and industrial rug shampoo.

Beyond the night-time glass, asphalt looms.

The lights of Route 6 tout good prices

and fun. Cars stuffed with after-dinner

shoppers mutter past, tires scraping sand,

satisfaction imminent as a blizzard. O signs up

for a smoking room, a king-sized bed. K thumbs

postcards and examines a rat. In their veins,

the spirit of Christmas surges like bourbon.

Wednesday, December 22, 2010

If you haven't read Thomas's comment on yesterday's post, I think you should. This is what a serious reader looks like when he's 6 years old.

When my Paul was that age, he wasn't in love with Moby-Dick; it was Shakespeare he adored. He would lug my omnibus Shakespeare down the stairs, open it up, and start laboriously sounding out the names of the characters. Frequently, that was as far as he got, but even speaking the word Hamlet or Richard III was intoxicating. We would rent Laurence Olivier versions of the plays and watch them in 20-minute spurts. Almost in spite of himself, his attention span would break: somehow his brain was unable to concentrate for very long on this material, but he kept solemnly trying to whip his concentration into shape.

My older son, James, did not care a bit about hard books. At age 6, he was busy building complicated structures out of tape and baling twine or trying to draw landscapes in perspective or making beautiful little horses out of clothespins. The varieties of child brilliance are breathtaking.

Which reminds me: my friend Ruth, who is a fifth-grade teacher, recently recounted a comment she overheard in her classroom "from a very unexpected little boy: 'If you can't write poetry, you probably can't write a good paragraph.'" Haven't I been perorating lately about sentence-driven poems? Clearly, this child did not need to read anything I had to say on the matter.

Tuesday, December 21, 2010

Well, we have a Moby-Dick winner!

My fellow Harmonian, Scott, has finished the novel, and this is what he has to say about it:

The book reminds me of my great-uncle and aunt's house. It was built in stages, so you are forced to take twisty passages to get from one end of the house to the other. Some rooms open (illogically) onto other rooms. I always wondered about the third set of stairs; they were walled off, and so led nowhere. Still, there are treasures: the view across the river, the rooms full of "stuff" (probably including a copy of Moby-Dick), a great place to rummage on a rainy day.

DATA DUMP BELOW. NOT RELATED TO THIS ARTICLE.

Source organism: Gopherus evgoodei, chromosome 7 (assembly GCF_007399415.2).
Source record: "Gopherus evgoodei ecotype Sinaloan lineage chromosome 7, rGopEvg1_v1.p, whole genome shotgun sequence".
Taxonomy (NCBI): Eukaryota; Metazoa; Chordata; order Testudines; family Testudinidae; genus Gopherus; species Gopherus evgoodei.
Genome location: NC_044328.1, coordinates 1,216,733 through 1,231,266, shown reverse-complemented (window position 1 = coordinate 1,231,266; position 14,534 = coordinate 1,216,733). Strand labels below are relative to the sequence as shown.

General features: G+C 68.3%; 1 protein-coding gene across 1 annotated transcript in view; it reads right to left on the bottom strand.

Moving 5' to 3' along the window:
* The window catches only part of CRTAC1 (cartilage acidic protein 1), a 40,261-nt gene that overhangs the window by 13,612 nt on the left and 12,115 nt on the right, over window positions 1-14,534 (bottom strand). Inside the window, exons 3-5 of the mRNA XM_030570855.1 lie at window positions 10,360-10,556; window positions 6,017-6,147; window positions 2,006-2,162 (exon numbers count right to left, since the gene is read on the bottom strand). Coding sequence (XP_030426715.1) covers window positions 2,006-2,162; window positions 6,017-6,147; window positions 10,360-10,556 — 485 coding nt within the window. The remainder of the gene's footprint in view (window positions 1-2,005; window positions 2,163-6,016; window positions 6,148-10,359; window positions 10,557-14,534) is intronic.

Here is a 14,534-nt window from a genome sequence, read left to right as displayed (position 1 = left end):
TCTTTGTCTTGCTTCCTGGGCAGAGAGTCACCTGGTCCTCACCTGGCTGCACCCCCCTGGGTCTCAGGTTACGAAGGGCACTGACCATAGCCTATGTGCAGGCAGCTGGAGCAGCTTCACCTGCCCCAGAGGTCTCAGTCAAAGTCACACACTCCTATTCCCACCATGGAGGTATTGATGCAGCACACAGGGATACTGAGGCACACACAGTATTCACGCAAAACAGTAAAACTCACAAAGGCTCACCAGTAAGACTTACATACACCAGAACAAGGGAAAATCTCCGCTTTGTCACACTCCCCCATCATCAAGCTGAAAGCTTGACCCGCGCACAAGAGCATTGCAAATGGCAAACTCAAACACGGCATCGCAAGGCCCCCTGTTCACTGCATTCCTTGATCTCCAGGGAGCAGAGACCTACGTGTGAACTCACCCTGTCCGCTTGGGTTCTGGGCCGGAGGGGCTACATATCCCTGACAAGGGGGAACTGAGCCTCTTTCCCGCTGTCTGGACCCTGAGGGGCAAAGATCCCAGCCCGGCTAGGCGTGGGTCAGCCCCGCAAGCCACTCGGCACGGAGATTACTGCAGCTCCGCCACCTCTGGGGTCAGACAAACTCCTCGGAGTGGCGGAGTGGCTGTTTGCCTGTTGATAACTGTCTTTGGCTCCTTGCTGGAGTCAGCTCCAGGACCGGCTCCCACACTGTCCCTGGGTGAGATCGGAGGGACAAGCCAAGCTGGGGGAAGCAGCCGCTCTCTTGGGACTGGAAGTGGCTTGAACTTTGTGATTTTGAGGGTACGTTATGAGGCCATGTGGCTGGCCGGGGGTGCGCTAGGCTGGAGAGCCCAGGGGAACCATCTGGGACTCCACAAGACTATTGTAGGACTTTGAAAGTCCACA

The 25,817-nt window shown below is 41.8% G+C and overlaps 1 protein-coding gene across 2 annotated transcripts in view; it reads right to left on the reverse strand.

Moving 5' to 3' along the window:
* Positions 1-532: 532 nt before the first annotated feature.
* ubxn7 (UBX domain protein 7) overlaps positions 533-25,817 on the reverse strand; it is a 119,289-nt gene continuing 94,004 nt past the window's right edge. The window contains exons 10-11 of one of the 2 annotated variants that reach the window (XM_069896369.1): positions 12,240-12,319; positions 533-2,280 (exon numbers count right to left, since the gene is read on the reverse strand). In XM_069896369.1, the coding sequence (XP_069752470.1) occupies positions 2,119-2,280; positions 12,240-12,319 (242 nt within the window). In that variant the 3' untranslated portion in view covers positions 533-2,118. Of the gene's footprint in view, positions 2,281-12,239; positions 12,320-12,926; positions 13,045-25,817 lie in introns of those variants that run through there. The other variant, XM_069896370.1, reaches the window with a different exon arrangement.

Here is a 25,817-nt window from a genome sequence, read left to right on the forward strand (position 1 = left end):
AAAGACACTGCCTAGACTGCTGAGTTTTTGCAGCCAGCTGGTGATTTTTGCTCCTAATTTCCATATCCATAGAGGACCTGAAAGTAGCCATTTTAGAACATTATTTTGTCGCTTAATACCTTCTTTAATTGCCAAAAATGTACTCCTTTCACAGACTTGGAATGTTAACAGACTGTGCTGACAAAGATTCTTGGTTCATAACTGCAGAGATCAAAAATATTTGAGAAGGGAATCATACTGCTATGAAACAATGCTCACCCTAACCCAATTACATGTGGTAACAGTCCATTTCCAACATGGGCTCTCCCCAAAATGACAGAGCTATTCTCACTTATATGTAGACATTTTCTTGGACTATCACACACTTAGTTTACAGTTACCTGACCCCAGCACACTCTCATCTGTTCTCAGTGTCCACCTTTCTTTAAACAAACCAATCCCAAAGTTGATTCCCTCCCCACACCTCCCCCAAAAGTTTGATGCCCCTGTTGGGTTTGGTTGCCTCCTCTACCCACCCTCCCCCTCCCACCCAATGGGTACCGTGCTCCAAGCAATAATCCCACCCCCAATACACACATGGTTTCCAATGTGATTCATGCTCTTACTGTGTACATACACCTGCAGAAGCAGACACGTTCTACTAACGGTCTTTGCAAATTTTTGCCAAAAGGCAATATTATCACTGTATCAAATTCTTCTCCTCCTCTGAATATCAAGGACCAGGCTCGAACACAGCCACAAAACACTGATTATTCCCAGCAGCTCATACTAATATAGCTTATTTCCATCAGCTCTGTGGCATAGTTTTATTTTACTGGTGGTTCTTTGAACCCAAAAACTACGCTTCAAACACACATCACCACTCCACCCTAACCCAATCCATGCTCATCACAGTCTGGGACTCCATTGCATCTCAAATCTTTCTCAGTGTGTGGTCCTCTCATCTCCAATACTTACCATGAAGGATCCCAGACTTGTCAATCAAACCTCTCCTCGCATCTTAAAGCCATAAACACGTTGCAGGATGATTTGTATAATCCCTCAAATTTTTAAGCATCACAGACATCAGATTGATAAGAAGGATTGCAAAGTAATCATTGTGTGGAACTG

Like Moby-Dick, the first few rooms/chapters are bright and fun, but confusion sets in once you leave them.

Coincidentally, I received an email update about a new book of Barry Moser portraits, and who should be featured in the advertisement but Herman Melville, looking, as the Wall Street Journal remarks, "put-upon."

Sometimes when I read Moby-Dick, I also feel put-upon, so that makes two of us.

I do not, however, feel put-upon when I read Jane Austen's Persuasion. What a great book. It's like a frothy, sugary, creamy dessert that's actually wholesome and nutritious and moreover improves my IQ.

Monday, December 20, 2010

Today the baking party begins: (1) tiny tarts filled with dried cherries, figs, or apricots; (2) flourless pecan balls, a prosaic name for a confection that I have never made but that, according to my reading of the recipe, should taste like little crustless pecan pies glazed with lemon.

The holiday menu itself is still in a state of flux. However, the Harmony-raised ham will definitely make an appearance, and I woke up in the middle of the night with an image of lime-meringue pie rising before my eyes. For Christmas Eve I'm toying with the possibility of pierogis followed by tomato soup; but I'm also toying with fish, clam, or corn chowder.

But enough of this menu talk. A random glance at Wordsworth's The Prelude reminds me that "the Spirit of Beauty and enduring Life / Vouchsafe[s] her inspiration, and diffuse[s], / Through meagre lines and colours, and the press / Of self-destroying, transitory things, / Composure, and ennobling Harmony," which I take to mean that I should stop imagining self-destroying, transitory holiday meals and clump outside into the meager snow to feed the rooster who is presently ennobling Harmony by screaming for his breakfast.

Sunday, December 19, 2010

Sunday morning, cold and bright: Jane Austen and French roast coffee and a scratching dog: two overweight mourning doves groaning at the feeder: me, coiled at the kitchen table playing with colon placement (and that would be the punctuation mark, not the body part); boys, all of them abed: an eternity of housework and baking ahead of me, but there could be worse eternities, such as math SATs and slippery tightrope walking and speeding down Route 95 with a student driver:

(What do you think of these colons anyway? Virginia Woolf has a habit of implementing nontraditional colons. Take a look at Mrs. Dalloway and see. And then there's Iris Murdoch and her comma splices. I find them rather difficult to swallow, but I'm working on it.)

Saturday, December 18, 2010